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deceit


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The intentional attempt to mislead people. It gives rise to questions of definition (separating it from such neighbours as exaggeration, irony, parody) and to questions of justification. Many moral traditions separate the deliberate lie from the equally deliberate failure to tell the whole truth, it being thought that the former, an act, is worse, other things being equal, than the latter (see acts/omissions doctrine). However, since each may involve the same end and the same strategy of manipulation of other people's opinion and action, the difference is difficult to defend in all cases. The absolutist position on lying is defended by Kant: it is an unconditional duty to tell the truth, come what may. Constant urged against him that we only have a duty to tell the truth to those who have a right to the truth. He and others urge that while in a perfect world there would be no lying, deceit may be justified when one is faced with the evil or the incompetent, or the need for self-defence in the face of injustice, or the need to promote sufficiently important goods. The difficulty is to defend a departure from the absolutist position that does not justify lying for the sake of mere expediency.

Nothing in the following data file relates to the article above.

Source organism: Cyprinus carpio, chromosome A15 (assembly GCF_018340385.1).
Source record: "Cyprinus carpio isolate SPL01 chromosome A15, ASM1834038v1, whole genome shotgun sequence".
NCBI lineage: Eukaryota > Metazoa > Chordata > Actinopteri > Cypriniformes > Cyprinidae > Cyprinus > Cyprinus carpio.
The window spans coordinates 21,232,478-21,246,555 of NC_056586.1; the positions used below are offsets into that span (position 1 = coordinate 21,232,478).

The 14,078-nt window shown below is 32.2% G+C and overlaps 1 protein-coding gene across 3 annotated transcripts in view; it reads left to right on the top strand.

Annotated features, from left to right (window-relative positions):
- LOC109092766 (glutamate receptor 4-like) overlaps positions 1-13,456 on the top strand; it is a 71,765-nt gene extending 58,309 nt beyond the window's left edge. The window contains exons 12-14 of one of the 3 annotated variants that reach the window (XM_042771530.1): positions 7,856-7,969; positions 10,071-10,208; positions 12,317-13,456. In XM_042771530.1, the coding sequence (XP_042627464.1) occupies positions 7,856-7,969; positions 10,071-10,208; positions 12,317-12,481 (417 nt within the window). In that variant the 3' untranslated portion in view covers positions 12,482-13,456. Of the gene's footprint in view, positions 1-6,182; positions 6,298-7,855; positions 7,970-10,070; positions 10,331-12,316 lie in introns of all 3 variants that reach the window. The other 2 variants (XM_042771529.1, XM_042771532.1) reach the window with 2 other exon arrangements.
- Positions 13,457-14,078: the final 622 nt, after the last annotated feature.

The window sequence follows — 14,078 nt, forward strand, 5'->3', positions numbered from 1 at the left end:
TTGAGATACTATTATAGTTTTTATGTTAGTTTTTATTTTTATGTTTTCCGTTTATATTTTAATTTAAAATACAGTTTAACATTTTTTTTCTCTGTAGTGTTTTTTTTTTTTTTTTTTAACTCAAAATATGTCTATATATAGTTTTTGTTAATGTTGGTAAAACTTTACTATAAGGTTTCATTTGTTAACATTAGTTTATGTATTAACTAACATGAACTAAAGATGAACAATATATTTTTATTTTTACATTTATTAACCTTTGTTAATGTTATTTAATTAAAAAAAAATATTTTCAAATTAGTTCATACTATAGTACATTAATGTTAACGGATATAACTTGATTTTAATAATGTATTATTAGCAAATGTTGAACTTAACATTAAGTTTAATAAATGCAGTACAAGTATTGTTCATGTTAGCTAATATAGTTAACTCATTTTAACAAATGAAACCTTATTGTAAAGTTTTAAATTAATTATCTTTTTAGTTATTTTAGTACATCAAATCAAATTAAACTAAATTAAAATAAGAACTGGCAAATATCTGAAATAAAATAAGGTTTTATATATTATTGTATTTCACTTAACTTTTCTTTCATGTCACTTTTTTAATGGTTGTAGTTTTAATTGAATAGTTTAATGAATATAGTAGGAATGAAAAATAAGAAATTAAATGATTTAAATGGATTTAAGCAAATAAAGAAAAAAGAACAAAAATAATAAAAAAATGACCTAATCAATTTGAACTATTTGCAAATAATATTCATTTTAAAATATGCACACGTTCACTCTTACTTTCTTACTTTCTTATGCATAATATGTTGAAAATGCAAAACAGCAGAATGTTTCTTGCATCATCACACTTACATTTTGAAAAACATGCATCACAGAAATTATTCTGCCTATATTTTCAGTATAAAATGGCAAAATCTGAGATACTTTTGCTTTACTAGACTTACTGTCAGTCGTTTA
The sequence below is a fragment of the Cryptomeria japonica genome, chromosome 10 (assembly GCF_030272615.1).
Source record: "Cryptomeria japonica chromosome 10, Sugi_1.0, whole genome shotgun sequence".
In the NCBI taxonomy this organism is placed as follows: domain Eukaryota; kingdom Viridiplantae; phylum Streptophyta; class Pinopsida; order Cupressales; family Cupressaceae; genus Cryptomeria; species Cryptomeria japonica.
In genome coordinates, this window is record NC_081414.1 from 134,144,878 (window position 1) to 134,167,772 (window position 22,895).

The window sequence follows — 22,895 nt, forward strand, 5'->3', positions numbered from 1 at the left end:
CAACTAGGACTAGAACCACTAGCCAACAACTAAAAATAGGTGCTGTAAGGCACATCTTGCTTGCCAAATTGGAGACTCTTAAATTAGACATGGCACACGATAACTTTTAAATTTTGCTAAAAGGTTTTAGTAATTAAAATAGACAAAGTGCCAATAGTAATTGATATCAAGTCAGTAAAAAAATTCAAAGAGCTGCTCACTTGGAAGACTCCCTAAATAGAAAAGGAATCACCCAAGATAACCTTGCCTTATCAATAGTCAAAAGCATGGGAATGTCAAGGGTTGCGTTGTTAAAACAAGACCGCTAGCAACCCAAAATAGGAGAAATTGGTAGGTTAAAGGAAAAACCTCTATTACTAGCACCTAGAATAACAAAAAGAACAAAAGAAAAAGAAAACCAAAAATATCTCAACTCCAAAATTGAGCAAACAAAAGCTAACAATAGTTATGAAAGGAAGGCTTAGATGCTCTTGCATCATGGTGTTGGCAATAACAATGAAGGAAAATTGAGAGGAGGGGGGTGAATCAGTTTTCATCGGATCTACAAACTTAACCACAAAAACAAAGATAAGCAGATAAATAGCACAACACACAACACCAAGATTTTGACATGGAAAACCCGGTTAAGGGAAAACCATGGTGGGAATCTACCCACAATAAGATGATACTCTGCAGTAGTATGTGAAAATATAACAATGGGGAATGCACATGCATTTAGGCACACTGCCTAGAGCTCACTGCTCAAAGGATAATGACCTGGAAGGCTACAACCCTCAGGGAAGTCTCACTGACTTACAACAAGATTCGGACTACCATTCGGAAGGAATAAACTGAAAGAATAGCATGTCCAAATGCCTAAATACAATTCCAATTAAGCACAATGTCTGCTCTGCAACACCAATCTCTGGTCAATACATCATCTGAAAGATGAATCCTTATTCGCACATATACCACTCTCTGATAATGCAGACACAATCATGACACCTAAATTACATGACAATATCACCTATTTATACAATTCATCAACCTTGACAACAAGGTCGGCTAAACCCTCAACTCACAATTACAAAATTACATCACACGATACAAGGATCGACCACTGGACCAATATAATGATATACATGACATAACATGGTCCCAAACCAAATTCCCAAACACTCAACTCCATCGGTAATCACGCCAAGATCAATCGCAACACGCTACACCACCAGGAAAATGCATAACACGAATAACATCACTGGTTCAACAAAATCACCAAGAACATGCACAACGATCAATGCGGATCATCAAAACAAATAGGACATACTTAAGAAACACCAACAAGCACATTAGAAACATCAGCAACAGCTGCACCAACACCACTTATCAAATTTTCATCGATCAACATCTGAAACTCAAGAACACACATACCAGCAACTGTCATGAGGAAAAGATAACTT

Subjects: Philosophy — Zoology and Animal Sciences.


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